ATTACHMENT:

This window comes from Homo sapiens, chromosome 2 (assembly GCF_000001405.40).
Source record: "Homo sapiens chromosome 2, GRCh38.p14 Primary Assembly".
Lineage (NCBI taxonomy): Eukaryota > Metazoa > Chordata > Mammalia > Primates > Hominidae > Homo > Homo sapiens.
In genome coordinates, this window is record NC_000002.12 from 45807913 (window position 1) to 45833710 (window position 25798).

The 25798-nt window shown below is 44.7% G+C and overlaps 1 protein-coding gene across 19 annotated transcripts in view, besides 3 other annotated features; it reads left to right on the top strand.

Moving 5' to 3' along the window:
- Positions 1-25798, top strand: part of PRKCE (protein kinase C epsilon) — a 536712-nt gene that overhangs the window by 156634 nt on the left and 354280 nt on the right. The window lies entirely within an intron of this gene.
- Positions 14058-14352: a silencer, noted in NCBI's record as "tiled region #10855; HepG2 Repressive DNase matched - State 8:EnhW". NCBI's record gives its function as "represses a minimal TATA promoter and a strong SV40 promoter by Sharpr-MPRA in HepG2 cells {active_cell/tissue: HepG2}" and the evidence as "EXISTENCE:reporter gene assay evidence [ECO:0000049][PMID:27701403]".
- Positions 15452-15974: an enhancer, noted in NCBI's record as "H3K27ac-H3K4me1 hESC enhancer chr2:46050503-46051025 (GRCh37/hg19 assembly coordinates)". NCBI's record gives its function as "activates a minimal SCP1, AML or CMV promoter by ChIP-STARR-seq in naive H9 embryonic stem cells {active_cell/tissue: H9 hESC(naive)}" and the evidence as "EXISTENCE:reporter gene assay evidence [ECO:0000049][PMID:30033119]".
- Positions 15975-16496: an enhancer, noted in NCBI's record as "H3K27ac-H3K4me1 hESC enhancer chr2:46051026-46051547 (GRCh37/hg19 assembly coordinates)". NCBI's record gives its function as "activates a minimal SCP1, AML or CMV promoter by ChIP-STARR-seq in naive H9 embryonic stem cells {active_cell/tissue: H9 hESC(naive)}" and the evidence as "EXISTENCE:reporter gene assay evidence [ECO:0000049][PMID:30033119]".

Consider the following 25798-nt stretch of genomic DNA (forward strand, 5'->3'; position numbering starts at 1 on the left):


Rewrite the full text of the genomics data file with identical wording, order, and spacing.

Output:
This window comes from Homo sapiens, chromosome 2 (assembly GCF_000001405.40).
Source record: "Homo sapiens chromosome 2, GRCh38.p14 Primary Assembly".
Lineage (NCBI taxonomy): Eukaryota > Metazoa > Chordata > Mammalia > Primates > Hominidae > Homo > Homo sapiens.
In genome coordinates, this window is record NC_000002.12 from 45807913 (window position 1) to 45833710 (window position 25798).

The 25798-nt window shown below is 44.7% G+C and overlaps 1 protein-coding gene across 19 annotated transcripts in view, besides 3 other annotated features; it reads left to right on the top strand.

Moving 5' to 3' along the window:
- Positions 1-25798, top strand: part of PRKCE (protein kinase C epsilon) — a 536712-nt gene that overhangs the window by 156634 nt on the left and 354280 nt on the right. The window lies entirely within an intron of this gene.
- Positions 14058-14352: a silencer, noted in NCBI's record as "tiled region #10855; HepG2 Repressive DNase matched - State 8:EnhW". NCBI's record gives its function as "represses a minimal TATA promoter and a strong SV40 promoter by Sharpr-MPRA in HepG2 cells {active_cell/tissue: HepG2}" and the evidence as "EXISTENCE:reporter gene assay evidence [ECO:0000049][PMID:27701403]".
- Positions 15452-15974: an enhancer, noted in NCBI's record as "H3K27ac-H3K4me1 hESC enhancer chr2:46050503-46051025 (GRCh37/hg19 assembly coordinates)". NCBI's record gives its function as "activates a minimal SCP1, AML or CMV promoter by ChIP-STARR-seq in naive H9 embryonic stem cells {active_cell/tissue: H9 hESC(naive)}" and the evidence as "EXISTENCE:reporter gene assay evidence [ECO:0000049][PMID:30033119]".
- Positions 15975-16496: an enhancer, noted in NCBI's record as "H3K27ac-H3K4me1 hESC enhancer chr2:46051026-46051547 (GRCh37/hg19 assembly coordinates)". NCBI's record gives its function as "activates a minimal SCP1, AML or CMV promoter by ChIP-STARR-seq in naive H9 embryonic stem cells {active_cell/tissue: H9 hESC(naive)}" and the evidence as "EXISTENCE:reporter gene assay evidence [ECO:0000049][PMID:30033119]".

Consider the following 25798-nt stretch of genomic DNA (forward strand, 5'->3'; position numbering starts at 1 on the left):